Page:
After 40 years, Summit County 4-H program still about head, heart, hands and health
For more information on 4-h:
Contact Kathie Kralik to become an adult volunteer or register your child at: email@example.com or 970-668-4142.
The Summit County 4-H program has continued to evolve in its nearly 40 years serving the community’s youth, but its emphasis on building strong character and making a difference in the lives of participants remains unchanged.
“It’s about developing the all-around youth,” said Kathie Kralik, the county’s program manager for two decades. “We want to provide them another adult who can offer them feedback about healthy lifestyles to really give them a positive environment to grow up in, and just show that we care about them.”
This national organization dating to the start of the 20th century through the U.S. Department of Agriculture stayed relevant for decades by teaching life skills such as leadership, respect and accountability through activities like animal husbandry, sewing and food canning. But Summit’s program isn’t your granddad’s 4-H.
The raising of chickens and sheep and horseback riding have made a mild comeback in recent years, as area children and families aspire to compete at Grand County’s annual Middle Park Fair in August. This summer marks the first time Summit’s club will offer a course on aerial drones, for instance, on the back of transitioning to a greater emphasis on science, technology, engineering and math, or STEM, through a partnership with the school district.
“The interests have really changed,” said Kralik. “The last six or seven years it’s all about STEM, and that’s been our strongest program with the school, things like robotics, rocketry and electricity. All of these really cool science projects are great, because it’s allowed us to keep up with the curve and meet the needs of the community.”
The bulk of the STEM courses for the year-round club are offered during the school year, so during the summer months, Summit 4-H gets back to the basics primarily for those ages 8-18. Activities include hiking, fishing and traditional stalwarts like range rifle shooting and archery. For children as young as 5, courses in arts and crafts such as drawing, painting or ceramics, leatherwork, or even cake decorating are also available.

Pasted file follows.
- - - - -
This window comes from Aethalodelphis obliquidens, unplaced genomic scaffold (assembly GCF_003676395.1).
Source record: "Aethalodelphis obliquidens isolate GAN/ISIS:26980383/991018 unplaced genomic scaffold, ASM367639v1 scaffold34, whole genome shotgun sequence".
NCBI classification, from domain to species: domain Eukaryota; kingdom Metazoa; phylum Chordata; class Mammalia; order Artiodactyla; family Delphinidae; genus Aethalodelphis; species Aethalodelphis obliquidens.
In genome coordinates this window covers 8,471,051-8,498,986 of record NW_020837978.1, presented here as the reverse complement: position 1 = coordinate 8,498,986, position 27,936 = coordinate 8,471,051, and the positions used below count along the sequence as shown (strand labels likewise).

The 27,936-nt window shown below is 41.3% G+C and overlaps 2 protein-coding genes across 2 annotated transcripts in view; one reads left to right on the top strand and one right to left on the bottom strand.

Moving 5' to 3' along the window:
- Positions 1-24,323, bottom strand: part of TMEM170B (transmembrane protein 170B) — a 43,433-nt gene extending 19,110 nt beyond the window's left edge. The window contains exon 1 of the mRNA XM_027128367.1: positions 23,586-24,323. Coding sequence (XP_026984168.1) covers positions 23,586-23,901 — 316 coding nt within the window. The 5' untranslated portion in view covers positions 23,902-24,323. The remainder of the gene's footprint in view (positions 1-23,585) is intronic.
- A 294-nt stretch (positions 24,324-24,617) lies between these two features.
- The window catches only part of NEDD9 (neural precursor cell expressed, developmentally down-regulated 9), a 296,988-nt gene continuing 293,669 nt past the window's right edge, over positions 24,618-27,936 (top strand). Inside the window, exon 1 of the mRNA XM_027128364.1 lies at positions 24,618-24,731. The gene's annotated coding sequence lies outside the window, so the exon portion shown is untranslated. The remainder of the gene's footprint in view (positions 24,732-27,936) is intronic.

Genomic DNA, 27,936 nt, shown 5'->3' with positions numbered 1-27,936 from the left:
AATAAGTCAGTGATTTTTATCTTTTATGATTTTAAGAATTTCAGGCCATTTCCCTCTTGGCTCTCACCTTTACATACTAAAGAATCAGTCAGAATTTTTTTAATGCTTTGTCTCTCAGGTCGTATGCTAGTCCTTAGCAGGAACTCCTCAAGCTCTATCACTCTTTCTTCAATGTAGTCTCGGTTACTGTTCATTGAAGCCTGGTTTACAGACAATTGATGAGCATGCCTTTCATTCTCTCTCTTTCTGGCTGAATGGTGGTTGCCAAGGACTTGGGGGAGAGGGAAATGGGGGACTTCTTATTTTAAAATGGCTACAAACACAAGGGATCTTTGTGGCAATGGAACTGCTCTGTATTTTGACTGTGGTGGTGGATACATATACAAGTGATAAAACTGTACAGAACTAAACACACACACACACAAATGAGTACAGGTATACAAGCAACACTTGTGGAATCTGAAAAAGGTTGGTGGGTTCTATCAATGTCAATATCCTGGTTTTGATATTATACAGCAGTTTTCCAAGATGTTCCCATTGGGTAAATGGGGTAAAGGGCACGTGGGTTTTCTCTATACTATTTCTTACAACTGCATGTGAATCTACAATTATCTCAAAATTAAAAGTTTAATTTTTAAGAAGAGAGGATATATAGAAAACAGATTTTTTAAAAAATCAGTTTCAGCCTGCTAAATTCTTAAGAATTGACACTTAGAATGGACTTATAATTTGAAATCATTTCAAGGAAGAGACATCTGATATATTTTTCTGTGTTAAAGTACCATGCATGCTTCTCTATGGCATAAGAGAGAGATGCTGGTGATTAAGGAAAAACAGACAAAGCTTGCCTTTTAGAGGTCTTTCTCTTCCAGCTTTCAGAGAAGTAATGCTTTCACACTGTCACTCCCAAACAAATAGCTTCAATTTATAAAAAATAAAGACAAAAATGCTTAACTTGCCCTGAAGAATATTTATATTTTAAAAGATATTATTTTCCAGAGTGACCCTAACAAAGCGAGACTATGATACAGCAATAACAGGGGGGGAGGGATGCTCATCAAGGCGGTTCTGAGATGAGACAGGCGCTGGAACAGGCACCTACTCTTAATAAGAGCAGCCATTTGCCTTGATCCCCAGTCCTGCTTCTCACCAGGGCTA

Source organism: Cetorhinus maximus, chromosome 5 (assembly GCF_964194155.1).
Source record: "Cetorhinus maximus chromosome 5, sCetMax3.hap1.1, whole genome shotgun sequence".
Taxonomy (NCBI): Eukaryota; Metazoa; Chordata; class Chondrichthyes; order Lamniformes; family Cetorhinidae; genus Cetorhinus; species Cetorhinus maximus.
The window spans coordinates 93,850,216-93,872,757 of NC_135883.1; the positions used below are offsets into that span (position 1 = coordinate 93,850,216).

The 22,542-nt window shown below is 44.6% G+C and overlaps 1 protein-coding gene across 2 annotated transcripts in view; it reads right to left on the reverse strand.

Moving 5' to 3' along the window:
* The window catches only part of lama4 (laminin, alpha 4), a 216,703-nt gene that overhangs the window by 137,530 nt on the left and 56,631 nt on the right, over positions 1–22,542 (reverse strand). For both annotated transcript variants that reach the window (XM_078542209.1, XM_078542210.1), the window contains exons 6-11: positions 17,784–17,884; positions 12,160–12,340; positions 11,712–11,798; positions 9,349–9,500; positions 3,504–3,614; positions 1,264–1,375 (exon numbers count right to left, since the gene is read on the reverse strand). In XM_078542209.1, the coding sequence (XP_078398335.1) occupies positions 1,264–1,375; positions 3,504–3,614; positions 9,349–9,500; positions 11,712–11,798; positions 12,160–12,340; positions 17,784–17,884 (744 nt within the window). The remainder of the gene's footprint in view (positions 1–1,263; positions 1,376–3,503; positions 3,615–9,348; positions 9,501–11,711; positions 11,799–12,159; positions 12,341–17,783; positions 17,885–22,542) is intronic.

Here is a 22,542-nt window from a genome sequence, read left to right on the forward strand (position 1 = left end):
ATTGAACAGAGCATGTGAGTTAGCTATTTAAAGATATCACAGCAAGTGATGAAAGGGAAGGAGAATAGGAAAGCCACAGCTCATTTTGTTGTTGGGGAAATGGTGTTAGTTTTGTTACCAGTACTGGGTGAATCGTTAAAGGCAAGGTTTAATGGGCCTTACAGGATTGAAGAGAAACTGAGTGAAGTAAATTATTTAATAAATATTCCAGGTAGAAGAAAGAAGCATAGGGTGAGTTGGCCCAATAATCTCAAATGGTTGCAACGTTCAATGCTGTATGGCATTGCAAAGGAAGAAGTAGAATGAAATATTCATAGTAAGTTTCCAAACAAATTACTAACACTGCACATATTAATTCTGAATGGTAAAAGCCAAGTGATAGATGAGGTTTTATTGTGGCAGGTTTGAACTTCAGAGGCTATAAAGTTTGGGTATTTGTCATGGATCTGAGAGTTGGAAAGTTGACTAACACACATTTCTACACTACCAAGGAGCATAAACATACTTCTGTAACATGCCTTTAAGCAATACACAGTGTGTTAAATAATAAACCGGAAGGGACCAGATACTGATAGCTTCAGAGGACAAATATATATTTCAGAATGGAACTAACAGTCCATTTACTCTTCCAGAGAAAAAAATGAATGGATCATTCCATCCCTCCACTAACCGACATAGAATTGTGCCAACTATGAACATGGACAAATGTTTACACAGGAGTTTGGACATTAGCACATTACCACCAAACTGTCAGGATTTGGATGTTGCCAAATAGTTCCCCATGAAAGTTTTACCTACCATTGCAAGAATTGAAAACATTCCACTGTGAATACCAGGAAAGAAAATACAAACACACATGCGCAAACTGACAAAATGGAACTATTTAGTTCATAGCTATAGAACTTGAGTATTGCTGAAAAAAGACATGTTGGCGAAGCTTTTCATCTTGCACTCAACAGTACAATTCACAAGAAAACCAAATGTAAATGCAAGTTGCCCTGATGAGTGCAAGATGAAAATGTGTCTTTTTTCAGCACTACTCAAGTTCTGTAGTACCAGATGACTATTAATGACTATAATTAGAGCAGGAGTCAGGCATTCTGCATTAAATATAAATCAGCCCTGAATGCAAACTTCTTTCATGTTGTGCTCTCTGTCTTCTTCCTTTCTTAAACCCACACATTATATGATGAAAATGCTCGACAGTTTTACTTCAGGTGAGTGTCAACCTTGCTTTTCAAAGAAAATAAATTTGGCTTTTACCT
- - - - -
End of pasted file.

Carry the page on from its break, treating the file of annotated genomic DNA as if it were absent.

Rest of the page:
All the while, through hobbies familiar to local adults, the pledge of the head, heart, hands and health — the ‘H’ in 4-H — has stayed the same.
“Teachers may not know what their talents are, but they will bring life skills to 4-H that these kids need,” said longtime archery volunteer Annie Lindsey. “It’s just about knowing how to make them feel better, and they always leave my range better than when they walked up. It’s amazing for me to watch them grow, and that’s really why I keep doing it year after year. It’s something that makes my heart sing.”
To continue the positive trend in the community, the program requires new volunteers each summer to meet the changing interests of kids. Between 200-300 children typically participate during the county’s warm-weather months, with as many as 1,000 participating each year. Just the same, residents willing to help them learn new hobbies are gladly welcomed.
“Adults that enjoy working with kids, I want to share their hobby,” said Kralik. “I don’t care what it is, if they want to share, maybe photography or something like that, that’s what I’m looking for.”
Following a background check and orientation, volunteers are asked to teach between four and six sessions for an hour each to help build relationships with kids. How many children, as well as the time and day of the week the class meets, are entirely up to the instructor and his or her schedule. Currently the program is specifically seeking out candidates to lead groups for mountain biking, fly-fishing and arts and crafts courses.
For families interested in signing up, 4-H membership runs $45 for the full year, and scholarships are available for those where money could be a potential obstacle. The money goes toward program insurance, supplies and class awards.
“If they want to do it, there isn’t a kid that’s going to get left behind,” said Lindsey. “And that’s kind of cool, too — it’s for everybody.”
The same is true of who in the county can sign up to be an activity volunteer leader, for the summer and beyond.
“I don’t have kids, but I love doing this and the interaction, and making a difference,” she added. “New leaders who get excited about giving back to the community, not with money, but time and expertise, that’s what we need.”
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